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The actual issue with chronic tinnitus is not only that you have a ringing in your ears. The real issue is that the ringing doesn’t stop.

The continuous noise, perhaps rather modest in volume, may start as little more than a nuisance. But the ringing can become frustrating and even incapacitating if it continues for days or months or more.

That’s why it’s critical that if you are living with tinnitus you follow some tips to make life easier. It can make a huge difference if you have a plan when you’re lying in bed unable to fall asleep because of the ringing or buzzing in your ear.

Your Tinnitus Can be Exacerbated

It’s beneficial to keep in mind that tinnitus is frequently not static. There are increases and decreases in the presentation of symptoms. At times, your tinnitus may be an afterthought, hidden in the background of everyday life. In other moments, that ringing could be as hard to dismiss as a full-blown, individualized symphony.

This can be a really uncertain and frightening situation. You might be so worried about your tinnitus flaring up while you’re in a meeting that you have a panic attack while driving to work. That panic attack, in and of itself, can lead to the very situation you’re worried about.

Tips For Living With Tinnitus

The more you know about tinnitus, the better you can plan for and control the effects. And, because there’s no known cure for tinnitus, management of symptoms is essential. With the right treatment, there’s no reason that chronic tinnitus needs to negatively impact your quality of life.

Think About Tinnitus Retraining Therapy

Tinnitus retraining therapy (TRT) is a standard strategy for tinnitus management. The sound of rain on a rooftop is a common analogy: it’s very loud and noticeable when it first starts but by the end of the storm you stop paying attention to it and recedes into the background. TRT uses the same concept to train your brain to move the tinnitus symptoms into the background of your thoughts so you will have an easier time ignoring them.

It can take training to get this technique down.

Get Your Brain Distracted

One of the reasons that tinnitus can be so infuriating is because your brain is continuously searching for the source of that sound, attempting to signal you to its presence. So giving your brain more (and varied) stimuli to concentrate on can help. You could:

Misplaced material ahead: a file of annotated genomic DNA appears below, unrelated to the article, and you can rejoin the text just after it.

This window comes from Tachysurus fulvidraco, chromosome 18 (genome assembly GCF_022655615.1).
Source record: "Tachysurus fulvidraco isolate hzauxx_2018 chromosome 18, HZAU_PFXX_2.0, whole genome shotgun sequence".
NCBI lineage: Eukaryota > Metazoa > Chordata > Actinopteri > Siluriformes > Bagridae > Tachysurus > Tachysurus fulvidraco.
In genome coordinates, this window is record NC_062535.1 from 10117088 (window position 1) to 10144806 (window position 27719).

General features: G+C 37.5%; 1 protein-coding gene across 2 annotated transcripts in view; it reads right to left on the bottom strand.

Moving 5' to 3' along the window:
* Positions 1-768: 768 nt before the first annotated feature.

• Do some drawing or painting while listening to music.
  • Take a bubble bath while reading a book.
  • Take a book to the park and listen to the birds while reading.

You get the idea: Your tinnitus might be able to be reduced by engaging your brain.

Meditation, as an alternate approach, helps you concentrate your attention on a mantra, or your breathing which helps take your focus away from your tinnitus. Some individuals have discovered that meditation lowers their blood pressure, which can also help with tinnitus.

Manage Tinnitus With a Hearing Aid

Numerous hearing aid companies have manufactured hearing aids that help reduce the ringing in your ear. Hearing aids are an ideal solution because you put them in and can forget about it the entire day, you don’t need to carry around a white noise generator or constantly use an app. The ringing will be managed by the hearing aid and you can relax and enjoy your life.

Have a Plan (And Stick to it)

The impact of some tinnitus episodes can be minimized, and your stress response can be managed if you have a good plan for any surges in your symptoms. Consider having a “go bag” full of stuff you might need. Anything that will help you be more prepared and keep you from having a panic attack, like making a list of helpful exercises, will go a long way toward management.

The Key is Management

Chronic tinnitus is an affliction that has no known cure. But that doesn’t mean that individuals cannot regulate and treat their tinnitus. These daily tips (and more like them) can help make sure you are living with tinnitus, and not suffering from tinnitus.

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References

https://www.ncbi.nlm.nih.gov/pmc/articles/PMC3303565/
https://www.ncbi.nlm.nih.gov/pmc/articles/PMC5050200/
https://pubmed.ncbi.nlm.nih.gov/17956798/
https://www.ncbi.nlm.nih.gov/pmc/articles/PMC4447068/
https://journals.plos.org/ploscompbiol/article?id=10.1371/journal.pcbi.1008664

The site information is for educational and informational purposes only and does not constitute medical advice. To receive personalized advice or treatment, schedule an appointment.

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